Discuss how internal combustion engines, diesel engines, electric (and hybrid) vehicles, and fuel cells produce energy. Then plan a road trip and determine the best vehicle for the route.
- Carbon Rod
- Zinc strip
- Empty spice container
- Hot glue gun
- Haynes Build Your Own Internal Combustion Engine kit
- Horizon Fuel Cell kit
- Computer with internet connection
What presenters do
Comparison of Vehicle Technology:
- Use the “Haynes Build Your Own Internal Combustion Engine” kit or watch a short video clip to understand the 4-stroke engine cycle (intake, compression, power, and exhaust). Discuss how a stronger explosion inside the engine’s cylinder will make the pistons move faster.
- Compare a diesel engine’s compression ignition with an internal combustion engine.
- Discuss the types of fuels that can be used in an internal combustion engine or diesel engine.
- Build a simple battery (Instructables Guide) or watch a simple video clip to understand the flow of electrons from the negative to the positive terminal.
- Discuss how electric (and hybrid) vehicles store energy in batteries. Then, use the Horizon Fuel Cell kit or watch a video clip to understand how hydrogen and oxygen are turned into water and produce electricity in the process.
What visitors/students do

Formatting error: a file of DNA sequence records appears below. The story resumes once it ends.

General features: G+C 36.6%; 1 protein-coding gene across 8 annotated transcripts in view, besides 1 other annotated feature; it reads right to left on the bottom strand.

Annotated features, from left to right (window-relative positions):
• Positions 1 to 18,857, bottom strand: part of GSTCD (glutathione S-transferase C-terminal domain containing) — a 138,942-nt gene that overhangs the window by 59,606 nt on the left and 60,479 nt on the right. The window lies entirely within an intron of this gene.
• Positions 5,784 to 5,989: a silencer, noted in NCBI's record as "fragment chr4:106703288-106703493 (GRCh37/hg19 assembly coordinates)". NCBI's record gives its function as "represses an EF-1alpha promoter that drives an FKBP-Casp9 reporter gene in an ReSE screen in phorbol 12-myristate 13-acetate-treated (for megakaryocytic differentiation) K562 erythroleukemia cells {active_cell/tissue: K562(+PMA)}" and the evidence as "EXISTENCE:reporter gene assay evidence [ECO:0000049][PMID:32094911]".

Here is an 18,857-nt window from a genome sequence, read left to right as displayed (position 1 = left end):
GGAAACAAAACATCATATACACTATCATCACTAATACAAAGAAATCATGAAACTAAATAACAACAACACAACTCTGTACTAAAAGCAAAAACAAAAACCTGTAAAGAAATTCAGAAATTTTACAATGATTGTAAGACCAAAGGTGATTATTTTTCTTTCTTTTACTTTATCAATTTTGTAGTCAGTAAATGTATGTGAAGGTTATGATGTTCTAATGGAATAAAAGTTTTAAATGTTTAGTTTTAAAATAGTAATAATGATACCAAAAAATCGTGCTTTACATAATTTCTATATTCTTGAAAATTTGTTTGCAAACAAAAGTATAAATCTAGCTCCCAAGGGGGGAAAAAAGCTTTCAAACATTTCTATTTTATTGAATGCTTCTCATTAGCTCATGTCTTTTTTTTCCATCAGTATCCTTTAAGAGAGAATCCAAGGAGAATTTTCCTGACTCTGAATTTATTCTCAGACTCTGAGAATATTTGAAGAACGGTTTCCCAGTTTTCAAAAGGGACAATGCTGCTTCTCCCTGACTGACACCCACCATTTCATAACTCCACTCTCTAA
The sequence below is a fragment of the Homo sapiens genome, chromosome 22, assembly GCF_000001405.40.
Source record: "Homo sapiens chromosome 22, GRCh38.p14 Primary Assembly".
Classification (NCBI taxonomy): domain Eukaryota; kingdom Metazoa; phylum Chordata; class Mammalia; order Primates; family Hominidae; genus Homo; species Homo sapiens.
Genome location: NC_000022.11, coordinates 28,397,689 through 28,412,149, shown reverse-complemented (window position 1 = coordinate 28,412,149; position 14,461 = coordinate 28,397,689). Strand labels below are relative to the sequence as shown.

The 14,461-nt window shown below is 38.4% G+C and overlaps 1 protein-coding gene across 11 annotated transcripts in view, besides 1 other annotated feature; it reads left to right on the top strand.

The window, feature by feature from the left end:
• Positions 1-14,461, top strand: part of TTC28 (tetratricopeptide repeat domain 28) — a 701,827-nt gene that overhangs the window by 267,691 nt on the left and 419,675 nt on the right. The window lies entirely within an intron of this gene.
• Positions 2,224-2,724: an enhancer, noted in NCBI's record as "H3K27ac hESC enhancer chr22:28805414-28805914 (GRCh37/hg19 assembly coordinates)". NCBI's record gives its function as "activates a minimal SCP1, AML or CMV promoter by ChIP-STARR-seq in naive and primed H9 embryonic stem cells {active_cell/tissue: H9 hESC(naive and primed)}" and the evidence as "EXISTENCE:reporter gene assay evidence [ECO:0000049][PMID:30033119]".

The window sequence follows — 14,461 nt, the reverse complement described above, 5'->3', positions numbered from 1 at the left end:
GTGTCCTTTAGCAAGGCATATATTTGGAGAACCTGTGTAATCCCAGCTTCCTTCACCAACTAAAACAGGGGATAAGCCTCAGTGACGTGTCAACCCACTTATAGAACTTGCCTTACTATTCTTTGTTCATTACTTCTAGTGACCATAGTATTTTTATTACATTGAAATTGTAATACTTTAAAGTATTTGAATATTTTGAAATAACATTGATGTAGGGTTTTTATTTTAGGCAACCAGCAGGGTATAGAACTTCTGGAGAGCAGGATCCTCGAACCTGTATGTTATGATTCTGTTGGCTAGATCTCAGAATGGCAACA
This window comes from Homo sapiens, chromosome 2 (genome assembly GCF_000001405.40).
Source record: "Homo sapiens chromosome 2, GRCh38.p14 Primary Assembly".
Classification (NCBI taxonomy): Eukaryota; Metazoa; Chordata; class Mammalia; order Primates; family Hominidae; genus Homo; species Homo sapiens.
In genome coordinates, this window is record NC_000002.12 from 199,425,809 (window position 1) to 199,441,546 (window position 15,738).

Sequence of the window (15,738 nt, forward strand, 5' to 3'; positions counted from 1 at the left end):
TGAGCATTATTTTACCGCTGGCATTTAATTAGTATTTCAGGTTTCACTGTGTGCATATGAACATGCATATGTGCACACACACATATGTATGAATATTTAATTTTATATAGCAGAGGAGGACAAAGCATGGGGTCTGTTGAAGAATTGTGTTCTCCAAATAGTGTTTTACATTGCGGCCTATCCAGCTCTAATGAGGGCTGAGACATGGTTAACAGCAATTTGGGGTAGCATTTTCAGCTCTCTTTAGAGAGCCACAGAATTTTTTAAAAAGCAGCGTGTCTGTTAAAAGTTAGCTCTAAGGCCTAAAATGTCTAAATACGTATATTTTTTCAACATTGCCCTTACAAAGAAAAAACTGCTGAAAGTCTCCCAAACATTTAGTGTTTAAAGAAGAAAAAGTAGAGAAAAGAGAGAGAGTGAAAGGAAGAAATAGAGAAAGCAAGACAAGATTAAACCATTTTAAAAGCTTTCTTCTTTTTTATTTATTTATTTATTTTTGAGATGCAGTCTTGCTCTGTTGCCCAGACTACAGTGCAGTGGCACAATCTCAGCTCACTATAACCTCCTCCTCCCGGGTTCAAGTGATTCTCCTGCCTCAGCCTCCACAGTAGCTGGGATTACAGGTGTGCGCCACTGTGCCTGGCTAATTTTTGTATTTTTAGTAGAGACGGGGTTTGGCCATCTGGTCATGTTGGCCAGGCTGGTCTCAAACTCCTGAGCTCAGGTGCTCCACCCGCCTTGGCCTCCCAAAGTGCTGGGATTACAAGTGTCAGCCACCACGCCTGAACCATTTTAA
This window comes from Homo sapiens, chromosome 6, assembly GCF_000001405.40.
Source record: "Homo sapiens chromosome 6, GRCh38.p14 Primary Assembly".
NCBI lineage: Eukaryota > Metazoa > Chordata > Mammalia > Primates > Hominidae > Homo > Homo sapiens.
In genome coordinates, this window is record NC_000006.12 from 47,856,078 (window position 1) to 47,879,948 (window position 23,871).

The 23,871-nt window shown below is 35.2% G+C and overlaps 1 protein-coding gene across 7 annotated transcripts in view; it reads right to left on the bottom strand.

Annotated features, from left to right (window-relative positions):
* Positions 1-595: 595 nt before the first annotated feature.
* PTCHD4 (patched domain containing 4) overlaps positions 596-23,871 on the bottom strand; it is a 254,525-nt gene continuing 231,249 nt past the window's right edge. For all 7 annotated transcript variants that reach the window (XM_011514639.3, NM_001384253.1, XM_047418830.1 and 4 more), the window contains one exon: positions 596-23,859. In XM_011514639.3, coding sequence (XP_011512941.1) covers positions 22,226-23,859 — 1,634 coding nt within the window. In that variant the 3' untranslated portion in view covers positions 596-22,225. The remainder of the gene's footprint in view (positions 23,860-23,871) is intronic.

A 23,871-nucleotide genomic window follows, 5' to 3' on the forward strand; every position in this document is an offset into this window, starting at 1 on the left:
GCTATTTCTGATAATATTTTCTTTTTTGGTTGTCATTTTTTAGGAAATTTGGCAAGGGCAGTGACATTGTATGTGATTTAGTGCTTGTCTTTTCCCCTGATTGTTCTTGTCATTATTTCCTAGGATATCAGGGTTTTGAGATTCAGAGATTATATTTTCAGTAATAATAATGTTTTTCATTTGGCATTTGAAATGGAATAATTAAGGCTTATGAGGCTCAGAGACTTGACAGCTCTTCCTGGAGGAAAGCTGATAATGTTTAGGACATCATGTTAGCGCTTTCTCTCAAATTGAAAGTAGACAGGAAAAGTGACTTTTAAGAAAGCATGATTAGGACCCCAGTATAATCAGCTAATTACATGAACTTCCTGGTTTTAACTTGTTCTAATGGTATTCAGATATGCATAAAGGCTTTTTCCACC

- Plan a road trip and determine the best vehicle for the route. The choices include a vehicle with a traditional internal combustion engine, a hybrid vehicle, a flex fuel vehicle, and an all-electric vehicle. Consider the type of route you’ll take and research the refueling/recharging stations along the way. Will you be able to complete the journey without running out of fuel/energy?
Conclusion/Follow up Questions
- What fuels are needed for the different types of engines?
- Which engine would you want to use?
Next Generation Science Standards:
- 4- PS3: Energy
- A: Definitions of Energy – The faster a given object is moving, the more energy it possesses
- B: Conservation of Energy and Energy Transfer – Energy is present wherever there are moving objects, sound, light, or heat. Light and electric currents transfer energy.
- C: Relationship between Energy and Forces – When objects collide, the contact forces transfer energy so as to change the object’s motions.
- D: Energy in Chemical Processes and Everyday Life- The expression “produce energy” typically refers to the conversion of stored energy into a desired form for practical use.
- Convenience: How easy is it to refuel your vehicle? Are refueling stations located close to your route?
- Affordability: How much does a vehicle using this power source cost? Howe expensive is it to refuel or recharge along your route?
- Reliability: Will this power source work well along your route? Is this power source commonly available for the type of vehicle that you will be using?
- Environmental Effects: What are the potentially harmful effects of extracting the power used in you vehicle?